Anxiety. Sometimes it just sneaks up on you.
You can be doing all the right things – eating well, exercising, meditating. But still, feelings of anxiety can just appear out of nowhere. Suddenly you have to deal with racing thoughts, heart palpitations, maybe even a full-blown panic attack.
The symptoms and conditions that anxiety produces vary greatly from person to person. For me it was depersonalization, a sense of being cut off from reality, like you’re dreaming all the time. It was horrible and the symptoms were particularly frightening.
And like all anxiety conditions, what was most frightening was the lack of control I seemed to have over it. But here’s a great tip I found incredibly useful:
You may not always be able to control the anxiety.
But you can always control your reaction to it.
And that’s a lot more powerful than you might think!
Take panic attacks, for example. The initial scary thought that sets it off might be something really small. A thought that for most people would last a few seconds and then fade away naturally.
It’s your reaction to it that sets off the spiralling thoughts and eventually, a full-blown panic attack.
But if you can recognize that initial scary thought for what it is (just a thought!), you automatically change your reaction to it. And by not overreacting to it, you can reduce the anxiety and even stop the panic attack completely.
Let’s look at this from another angle. Let’s say you’ve just had a panic attack. What’s the most effective thing to do? Sit around, feeling sorry for yourself, dreading the next panic attack? Of course not. That’ll only worsen your fear and increase the likelihood of another one happening.
Instead, don’t overreact. Distract yourself. Keep your mind occupied. Stay busy. Play an instrument, take a walk, meet up with a friend. That reaction teaches your brain that even though the panic attack has just happened, it hasn’t affected you.
When your brain registers that these feelings can bring your day to a halt, it confirms that anxiety is ‘big’ and ‘important’. But when you go about your day regardless of any panic attacks, depersonalization or any other form of anxiety? Your brain registers that anxiety is not ‘big’ or ‘important’!
Think of anxiety like a spoiled child. It throws tantrums to get attention. And the more attention you pay to it, the more attention it demands. But if you just let the tantrum happen and go about your day? The child sees that tantrums don’t get him anywhere — and will eventually stop using them!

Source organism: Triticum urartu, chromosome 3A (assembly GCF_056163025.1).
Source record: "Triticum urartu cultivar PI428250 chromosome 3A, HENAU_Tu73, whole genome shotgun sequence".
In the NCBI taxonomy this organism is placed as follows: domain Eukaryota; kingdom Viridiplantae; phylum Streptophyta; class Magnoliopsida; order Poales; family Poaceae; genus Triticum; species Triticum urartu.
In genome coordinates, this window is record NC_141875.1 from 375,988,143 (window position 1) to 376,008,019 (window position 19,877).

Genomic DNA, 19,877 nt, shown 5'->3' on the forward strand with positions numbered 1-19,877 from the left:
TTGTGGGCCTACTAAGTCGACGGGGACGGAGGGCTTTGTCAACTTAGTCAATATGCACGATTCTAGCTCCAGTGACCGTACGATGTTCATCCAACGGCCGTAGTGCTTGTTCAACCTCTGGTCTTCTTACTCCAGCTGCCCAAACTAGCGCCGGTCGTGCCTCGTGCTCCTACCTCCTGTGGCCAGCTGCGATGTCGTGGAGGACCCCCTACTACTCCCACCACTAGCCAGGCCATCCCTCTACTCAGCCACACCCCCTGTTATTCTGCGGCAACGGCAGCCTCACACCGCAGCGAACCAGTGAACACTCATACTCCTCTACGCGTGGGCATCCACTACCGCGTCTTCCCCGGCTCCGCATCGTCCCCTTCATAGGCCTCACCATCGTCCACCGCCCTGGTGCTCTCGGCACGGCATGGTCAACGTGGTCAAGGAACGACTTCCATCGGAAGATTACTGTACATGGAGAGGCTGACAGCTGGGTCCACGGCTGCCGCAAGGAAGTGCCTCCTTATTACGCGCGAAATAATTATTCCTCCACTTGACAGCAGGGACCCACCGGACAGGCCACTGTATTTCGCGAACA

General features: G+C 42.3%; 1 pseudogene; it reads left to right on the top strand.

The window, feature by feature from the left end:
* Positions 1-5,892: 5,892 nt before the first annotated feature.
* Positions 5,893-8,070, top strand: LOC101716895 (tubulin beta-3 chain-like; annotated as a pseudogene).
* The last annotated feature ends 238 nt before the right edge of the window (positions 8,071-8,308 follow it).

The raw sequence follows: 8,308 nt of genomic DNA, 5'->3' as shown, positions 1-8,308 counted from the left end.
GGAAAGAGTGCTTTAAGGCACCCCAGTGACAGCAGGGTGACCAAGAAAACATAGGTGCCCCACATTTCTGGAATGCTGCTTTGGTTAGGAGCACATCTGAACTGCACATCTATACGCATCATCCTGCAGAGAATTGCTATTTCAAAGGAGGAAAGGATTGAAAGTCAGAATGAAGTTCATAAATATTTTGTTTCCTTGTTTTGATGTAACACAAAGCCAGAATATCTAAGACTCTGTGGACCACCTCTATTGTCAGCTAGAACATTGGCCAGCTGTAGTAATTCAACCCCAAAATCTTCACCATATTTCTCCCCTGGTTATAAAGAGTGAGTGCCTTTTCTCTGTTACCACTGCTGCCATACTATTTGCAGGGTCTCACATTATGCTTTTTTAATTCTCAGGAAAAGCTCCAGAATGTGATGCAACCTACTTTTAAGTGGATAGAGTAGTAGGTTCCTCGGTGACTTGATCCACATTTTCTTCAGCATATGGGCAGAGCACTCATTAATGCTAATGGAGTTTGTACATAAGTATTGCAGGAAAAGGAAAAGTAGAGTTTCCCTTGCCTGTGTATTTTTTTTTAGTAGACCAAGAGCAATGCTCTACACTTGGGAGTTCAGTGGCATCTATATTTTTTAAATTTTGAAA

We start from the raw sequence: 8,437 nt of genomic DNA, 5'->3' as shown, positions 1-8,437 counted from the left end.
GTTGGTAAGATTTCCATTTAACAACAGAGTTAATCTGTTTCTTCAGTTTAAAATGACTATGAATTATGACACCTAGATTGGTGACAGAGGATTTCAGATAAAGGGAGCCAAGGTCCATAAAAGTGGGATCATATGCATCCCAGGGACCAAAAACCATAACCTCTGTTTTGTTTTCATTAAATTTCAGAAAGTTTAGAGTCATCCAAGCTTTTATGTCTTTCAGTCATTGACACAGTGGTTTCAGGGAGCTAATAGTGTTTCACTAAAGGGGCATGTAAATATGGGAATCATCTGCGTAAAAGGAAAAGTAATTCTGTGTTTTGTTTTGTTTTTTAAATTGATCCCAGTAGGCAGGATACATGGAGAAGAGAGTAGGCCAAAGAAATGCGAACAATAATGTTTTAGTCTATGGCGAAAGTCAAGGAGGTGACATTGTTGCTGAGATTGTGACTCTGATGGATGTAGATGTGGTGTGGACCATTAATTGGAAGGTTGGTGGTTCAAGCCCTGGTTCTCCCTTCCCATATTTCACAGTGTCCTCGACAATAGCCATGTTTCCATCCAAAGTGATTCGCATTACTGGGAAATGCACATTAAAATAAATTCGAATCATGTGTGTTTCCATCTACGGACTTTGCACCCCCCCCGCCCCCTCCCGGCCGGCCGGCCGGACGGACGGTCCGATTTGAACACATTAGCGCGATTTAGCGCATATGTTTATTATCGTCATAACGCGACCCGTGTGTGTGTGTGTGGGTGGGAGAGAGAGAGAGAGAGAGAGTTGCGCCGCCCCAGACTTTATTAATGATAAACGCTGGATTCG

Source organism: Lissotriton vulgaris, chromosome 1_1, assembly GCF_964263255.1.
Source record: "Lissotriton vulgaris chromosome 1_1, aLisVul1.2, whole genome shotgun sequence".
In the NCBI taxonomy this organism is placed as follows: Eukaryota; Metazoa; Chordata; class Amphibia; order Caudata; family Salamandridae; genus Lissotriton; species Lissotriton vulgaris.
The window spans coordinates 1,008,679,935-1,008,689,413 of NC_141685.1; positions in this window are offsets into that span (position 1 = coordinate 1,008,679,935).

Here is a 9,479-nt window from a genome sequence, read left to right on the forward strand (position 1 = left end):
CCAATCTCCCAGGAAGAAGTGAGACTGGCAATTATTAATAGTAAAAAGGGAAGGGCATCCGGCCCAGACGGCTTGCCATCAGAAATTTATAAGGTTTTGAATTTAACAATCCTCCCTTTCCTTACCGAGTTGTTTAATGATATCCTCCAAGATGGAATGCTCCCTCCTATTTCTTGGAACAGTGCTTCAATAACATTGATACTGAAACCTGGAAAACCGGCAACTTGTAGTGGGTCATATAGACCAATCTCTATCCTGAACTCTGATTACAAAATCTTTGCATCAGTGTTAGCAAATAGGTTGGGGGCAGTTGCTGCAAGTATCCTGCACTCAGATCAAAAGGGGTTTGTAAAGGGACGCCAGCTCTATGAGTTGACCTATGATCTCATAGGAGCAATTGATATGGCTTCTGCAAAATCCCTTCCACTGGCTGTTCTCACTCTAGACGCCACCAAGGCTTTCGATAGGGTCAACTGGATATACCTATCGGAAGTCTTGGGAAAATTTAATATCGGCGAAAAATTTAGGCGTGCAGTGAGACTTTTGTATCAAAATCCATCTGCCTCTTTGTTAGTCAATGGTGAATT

The same goes for all feelings of anxiety: Don’t overreact to them.
Accept that the feelings are there. Let the ‘tantrum’ happen. It can’t hurt you. And then immediately focus on something constructive and engaging.
This technique is especially useful as you start to recover from any anxiety. You’ll find that you have some good days and some bad days. It’s a natural part of recovery!
But again — the trick is not to overreact.
When you have a bad day, don’t be disappointed or feel sorry for yourself. Just accept that you feel a little anxious, and stay busy. And it may seem counterintuitive, but when you have a good day, don’t celebrate!
This teaches your brain that anxiety is not important, in either positive or negative terms. That puts the unwanted thoughts and feelings into perspective and allows them to fade away and disappear — which is exactly what they’re supposed to do.
This simple technique was invaluable in my recovery from depersonalization disorder, but can be used with any anxiety condition. It teaches your brain that feelings of anxiety, no matter how intense they might get, are ultimately not that important.
There’s a great saying in mindfulness: “Engage with useful thoughts, disengage from the others.”
Anxious thoughts are not useful. So disengage from them by not overreacting to them.